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Nov 17, 2010 7:38 AM Mark Barrett Mark Barrett  says:

Yes we think that it is always good news when it comes to managing an organisation proactively i.e. by outting more IT resources into the cloud, however, having read @charley comment our thoughts reverted to the monitoring aspect as well...

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Feb 23, 2011 3:18 AM The ITSMguy@bmcsoftware The ITSMguy@bmcsoftware  says:

Excellent topic.

IT departments today are faced with the challenge of maintaining their current service desk solution and at the same time extending these capabilities to handle a more comprehensive set of IT Service Management (ITSM) requirements.   Meanwhile, business sponsors, customers and partners are demanding new services and supporting infrastructure, which may exist in the form of virtual or cloud environments. This presents additional challenges for managing the extended infrastructure as well as providing a proven 'best practice approach' to maintain a complete and thorough process and to mitigate the risk associated with embracing new service paradigms.

As IT decision makers discuss these issues, several key questions can emerge;

.     Does our current service desk or ITSM solution provide us with the flexibility to manage new systems, services and assets?

.     How do we extend our current best practices approach to encompass new areas such as cloud computing and new services delivered via SaaS (software-as-a-service)?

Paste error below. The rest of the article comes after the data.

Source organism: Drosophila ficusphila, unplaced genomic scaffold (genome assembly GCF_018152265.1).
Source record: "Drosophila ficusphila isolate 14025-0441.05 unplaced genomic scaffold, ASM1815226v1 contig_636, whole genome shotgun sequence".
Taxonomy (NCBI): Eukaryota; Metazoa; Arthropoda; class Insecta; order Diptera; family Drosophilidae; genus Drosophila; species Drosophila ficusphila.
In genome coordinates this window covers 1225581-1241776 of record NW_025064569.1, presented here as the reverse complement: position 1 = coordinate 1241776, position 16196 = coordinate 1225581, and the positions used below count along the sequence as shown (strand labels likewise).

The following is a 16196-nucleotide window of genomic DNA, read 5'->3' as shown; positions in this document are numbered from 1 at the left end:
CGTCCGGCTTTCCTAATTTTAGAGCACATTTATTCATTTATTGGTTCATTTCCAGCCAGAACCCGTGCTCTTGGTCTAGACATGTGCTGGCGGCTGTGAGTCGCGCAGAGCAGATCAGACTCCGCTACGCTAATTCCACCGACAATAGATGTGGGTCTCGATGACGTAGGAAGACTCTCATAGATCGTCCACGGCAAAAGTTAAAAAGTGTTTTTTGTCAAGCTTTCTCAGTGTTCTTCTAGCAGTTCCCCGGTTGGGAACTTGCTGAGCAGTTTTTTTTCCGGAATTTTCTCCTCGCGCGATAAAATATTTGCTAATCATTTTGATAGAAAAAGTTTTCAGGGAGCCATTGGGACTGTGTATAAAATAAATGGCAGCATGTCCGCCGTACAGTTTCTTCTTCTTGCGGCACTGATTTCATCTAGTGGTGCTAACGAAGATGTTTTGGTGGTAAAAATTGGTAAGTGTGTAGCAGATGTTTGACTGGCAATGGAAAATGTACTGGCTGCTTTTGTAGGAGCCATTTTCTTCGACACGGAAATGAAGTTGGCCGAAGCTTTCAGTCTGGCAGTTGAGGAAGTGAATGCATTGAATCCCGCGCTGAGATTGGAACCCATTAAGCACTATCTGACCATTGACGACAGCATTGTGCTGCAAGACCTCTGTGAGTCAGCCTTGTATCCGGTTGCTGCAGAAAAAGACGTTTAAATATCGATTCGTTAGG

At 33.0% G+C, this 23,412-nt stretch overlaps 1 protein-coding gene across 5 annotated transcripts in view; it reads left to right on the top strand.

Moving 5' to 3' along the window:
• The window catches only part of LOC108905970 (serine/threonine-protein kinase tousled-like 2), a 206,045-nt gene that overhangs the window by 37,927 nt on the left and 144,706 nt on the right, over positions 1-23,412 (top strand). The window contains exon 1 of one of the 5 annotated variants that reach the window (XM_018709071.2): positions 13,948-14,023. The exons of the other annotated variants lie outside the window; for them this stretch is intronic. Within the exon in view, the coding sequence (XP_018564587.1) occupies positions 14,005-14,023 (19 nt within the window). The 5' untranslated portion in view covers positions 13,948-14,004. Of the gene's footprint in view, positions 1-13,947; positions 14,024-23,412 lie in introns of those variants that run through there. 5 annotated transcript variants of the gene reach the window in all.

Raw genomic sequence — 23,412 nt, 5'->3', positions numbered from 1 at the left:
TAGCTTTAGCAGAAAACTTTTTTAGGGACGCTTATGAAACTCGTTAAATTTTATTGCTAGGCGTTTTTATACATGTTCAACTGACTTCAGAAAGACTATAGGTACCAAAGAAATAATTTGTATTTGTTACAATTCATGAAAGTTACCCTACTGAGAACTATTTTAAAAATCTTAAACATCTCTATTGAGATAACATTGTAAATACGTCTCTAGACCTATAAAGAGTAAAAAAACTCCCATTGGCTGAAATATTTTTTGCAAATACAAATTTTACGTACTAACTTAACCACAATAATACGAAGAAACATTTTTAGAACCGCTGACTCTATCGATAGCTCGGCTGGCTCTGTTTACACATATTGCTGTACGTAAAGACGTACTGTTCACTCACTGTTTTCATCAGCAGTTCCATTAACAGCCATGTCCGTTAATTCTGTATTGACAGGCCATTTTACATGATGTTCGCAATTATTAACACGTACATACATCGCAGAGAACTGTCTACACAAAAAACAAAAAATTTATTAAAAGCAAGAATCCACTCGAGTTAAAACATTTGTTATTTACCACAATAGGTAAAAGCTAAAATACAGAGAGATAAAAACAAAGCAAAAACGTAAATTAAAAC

.     Will we be able to manage all these various systems and services from 'one pane of glass'?

When organizations move to embrace services and solutions delivered via SaaS, or cloud based infrastructures they normally encounter new management challenges for those specific services such as how do we measure the technical effectiveness of the new service, how do we report the cost advantages to the business, and how do we integrate those services with data, applications, infrastructure components that are still located on premise.

And when it comes to support, how do we integrate the new SaaS / cloud solutions into our core IT service management functions such as Incident & Problem Management, Change & Release Management, Asset, Configuration and Inventory Management?   Without this integration, many organizations are concerned that they may lose the holistic 'life-cycle' control they have established and revert back to fragmented management covering only part of the IT operation.

We recently produced an article with some of our thoughts and featuring some key research from Gartner.  We hope you will enjoy these.  You can get these here; http://bit.ly/gCuBkH

For more information on our ITSM solutions please visit us at www.bmc.com/itsm.  We look forward to talking to you soon.

The ITSMguy @BMC Software